Photographer, filmmaker, and Sea.Hear.Now festival co-founder Danny Clinch is an Asbury Park hero. In addition to being known for his extensive photography of Bruce Springsteen, Clinch is also the go-to photographer for the Dave Matthews Band, Pearl Jam, and many more. But, despite having such a high-profile, home is always in the heart of the 55-year-old Toms River native.

That’s why he helped develop the Sea.Hear.Now festival in Asbury Park with childhood friend, Tim Donnelly—also a Jersey shore native. The festival, which made its debut on the Asbury Park boardwalk in 2018, is billed as a celebration of live music, art, ocean sustainability, and surf culture.

“Tim Donnelly and I grew up on the Jersey shore, we knew each other in high school and we both were big music fans,” Clinch told AQ in a recent chat about this year’s Sea.Hear.Now festival, which features headliners Dave Matthews Band and The Lumineers, as well Joan Jett and the Blackhearts, the B-52’s, Bad Religion, and an extensive curation of up-and-coming talent, such as guitar sensation Marcus King and his band, Pigeons Playing Ping Pong, Brick + Mortar, and Lowlight. 

“We were always going to Asbury Park as kids, and when Asbury was kind of experiencing a downward spiral, we would still be going up there…. We’d go to The Stone Pony, and then Timmy ended up moving to Asbury Park. 

“One year, we started to do things in Asbury. I had put up like a little gallery in the Grand Arcade and at the Convention Hall, and even before that, we did a show called ‘Be True,’ which was a Springsteen 60th birthday gallery show…. We started to do these little gallery/surf art shows where we bring in a band to play, and it was called ‘Sea.Hear.Now’.”

With the success of these smaller endeavors, Clinch and Donnelly saw the burgeoning potential the Asbury boardwalk presented. 

“We had been to Bonnaroo a bunch of times together. Tim would help me produce if I was there—when I was making a film or when I was doing portraits there. And we just always had this thing in the back of our mind, like, ‘What could we do together?’”

The desire to do something on a grander scale led to the organization of the Sea.Hear.Now festival in earnest. Last year’s festival was hailed by many as one of the best of the year, with artists like Jesse Malin, Social Distortion, and even Springsteen himself all making appearances. But beyond the music and the vibe, the festival’s commitment to sustainability gives Sea.Hear.Now the distinct honor of having a vast and impressive green footprint.

On the topic of sustainability, Clinch says “We tried to do our best to create a place where we care for our environment and what we do there, and the footprint we [leave]. You know, the idea of bringing your own bottle or having water stations and trying to keep single-use plastic down…. Just continuing to care about that stuff and its impact.” 

The effort and care paid off, as last year, the festival won singer-songwriter Jack Johnson’s “All At Once Sustainability Award” for U.S. festivals, and the leadership the Sea.Hear.Now organizational team showed in the movement to green the music industry wasn’t just talk; In fact, the results were quite tangible: festival services in 2018 collected nearly 12 tons of recycling, plastic bottle use was reduced by nearly 36 thousand bottles thanks to hydrating stations placed strategically throughout the boardwalk, and over 500 fans chose eco-friendly transportation by opting to bicycle to the festival instead of traveling by car.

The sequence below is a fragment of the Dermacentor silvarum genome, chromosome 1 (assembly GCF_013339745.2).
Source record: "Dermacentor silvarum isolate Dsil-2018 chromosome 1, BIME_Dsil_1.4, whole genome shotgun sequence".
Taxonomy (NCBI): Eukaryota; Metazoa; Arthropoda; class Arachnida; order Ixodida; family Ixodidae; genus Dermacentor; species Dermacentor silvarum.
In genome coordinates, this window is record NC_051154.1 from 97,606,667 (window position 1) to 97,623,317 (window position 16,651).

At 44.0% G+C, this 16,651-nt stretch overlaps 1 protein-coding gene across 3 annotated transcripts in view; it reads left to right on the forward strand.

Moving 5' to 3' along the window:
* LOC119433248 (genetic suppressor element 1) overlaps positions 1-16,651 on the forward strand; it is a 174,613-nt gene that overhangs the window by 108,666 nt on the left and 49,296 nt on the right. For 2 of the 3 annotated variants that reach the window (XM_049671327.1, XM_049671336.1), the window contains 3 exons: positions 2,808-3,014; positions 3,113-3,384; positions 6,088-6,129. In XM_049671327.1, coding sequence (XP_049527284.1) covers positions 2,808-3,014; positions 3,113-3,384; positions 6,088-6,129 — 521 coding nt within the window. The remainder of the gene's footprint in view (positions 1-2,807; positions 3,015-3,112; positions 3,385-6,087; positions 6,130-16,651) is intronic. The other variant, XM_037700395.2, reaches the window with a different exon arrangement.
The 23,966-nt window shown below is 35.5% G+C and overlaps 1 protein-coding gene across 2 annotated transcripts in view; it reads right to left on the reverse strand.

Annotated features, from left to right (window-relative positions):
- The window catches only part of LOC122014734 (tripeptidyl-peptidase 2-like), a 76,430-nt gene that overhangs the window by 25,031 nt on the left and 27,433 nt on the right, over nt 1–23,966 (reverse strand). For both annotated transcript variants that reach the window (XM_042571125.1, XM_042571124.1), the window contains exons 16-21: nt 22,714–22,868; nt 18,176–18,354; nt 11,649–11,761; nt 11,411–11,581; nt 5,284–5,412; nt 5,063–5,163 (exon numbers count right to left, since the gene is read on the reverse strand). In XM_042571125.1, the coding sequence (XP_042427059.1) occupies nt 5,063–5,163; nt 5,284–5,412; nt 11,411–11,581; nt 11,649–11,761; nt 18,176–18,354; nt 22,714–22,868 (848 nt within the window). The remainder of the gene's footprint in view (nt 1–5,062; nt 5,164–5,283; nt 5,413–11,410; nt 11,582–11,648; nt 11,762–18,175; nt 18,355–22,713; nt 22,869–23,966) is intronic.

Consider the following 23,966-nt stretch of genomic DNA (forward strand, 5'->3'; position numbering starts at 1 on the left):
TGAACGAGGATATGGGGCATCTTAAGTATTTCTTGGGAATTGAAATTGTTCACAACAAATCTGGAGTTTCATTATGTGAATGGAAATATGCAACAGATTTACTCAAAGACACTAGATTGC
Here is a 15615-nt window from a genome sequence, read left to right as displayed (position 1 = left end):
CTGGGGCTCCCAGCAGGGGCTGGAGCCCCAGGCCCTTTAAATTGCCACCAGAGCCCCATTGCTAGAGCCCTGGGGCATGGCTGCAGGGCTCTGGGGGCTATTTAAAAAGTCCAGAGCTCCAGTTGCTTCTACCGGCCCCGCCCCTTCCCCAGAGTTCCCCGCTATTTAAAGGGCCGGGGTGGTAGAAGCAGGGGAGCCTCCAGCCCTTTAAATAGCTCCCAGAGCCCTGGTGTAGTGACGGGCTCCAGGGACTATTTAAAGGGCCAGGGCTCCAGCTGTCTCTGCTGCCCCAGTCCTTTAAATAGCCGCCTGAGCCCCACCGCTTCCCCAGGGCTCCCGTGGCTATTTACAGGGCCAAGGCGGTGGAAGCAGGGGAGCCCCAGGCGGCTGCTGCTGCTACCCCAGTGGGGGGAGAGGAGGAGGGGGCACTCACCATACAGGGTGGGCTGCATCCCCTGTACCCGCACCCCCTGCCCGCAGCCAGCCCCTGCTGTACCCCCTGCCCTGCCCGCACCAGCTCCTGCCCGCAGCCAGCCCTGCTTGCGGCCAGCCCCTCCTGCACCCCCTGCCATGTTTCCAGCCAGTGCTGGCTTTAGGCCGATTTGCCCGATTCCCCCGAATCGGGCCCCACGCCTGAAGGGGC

Aside from the positive environmental impact these efforts have made, perhaps the biggest impact the Sea.Hear.Now festival has had has been on the Asbury Park community itself. “It’s bringing business to town,” says Clinch. “In fact, last year, on the Monday after [the festival], people obviously stayed Sunday night—they’re not going to drive home since there were a lot of people from out of town. 

“So, you know, they stay in town, and you know what? They’re going to take Monday off and  go up to up to Cookman and wander around and see the local businesses,” says Clinch. “They’re going to have breakfast, they’re going to have lunch, they’re going to go to the coffee shops up there…. And those [places], they see a spike in their business from years past.”

Indeed, with so much depending on tourism in the city, the Sea.Hear.Now festival has provided a late season economic boon for Asbury Park.

“Bringing in 30,000 people to Asbury Park on an off weekend is going to help any seashore town that is really seasonal,” says Clinch. “So this extra bump for them going into the winter, I think it is probably a real blessing for them right now. The hotels, the food vendors, Uber drivers…. So, I think it has helped the community.”

The Sea.Hear.Now festival will take place on Saturday, September 21, and Sunday, Sept 22. For a complete listing of performers, as well as general festival information, please visit: seahearnowfestival.com

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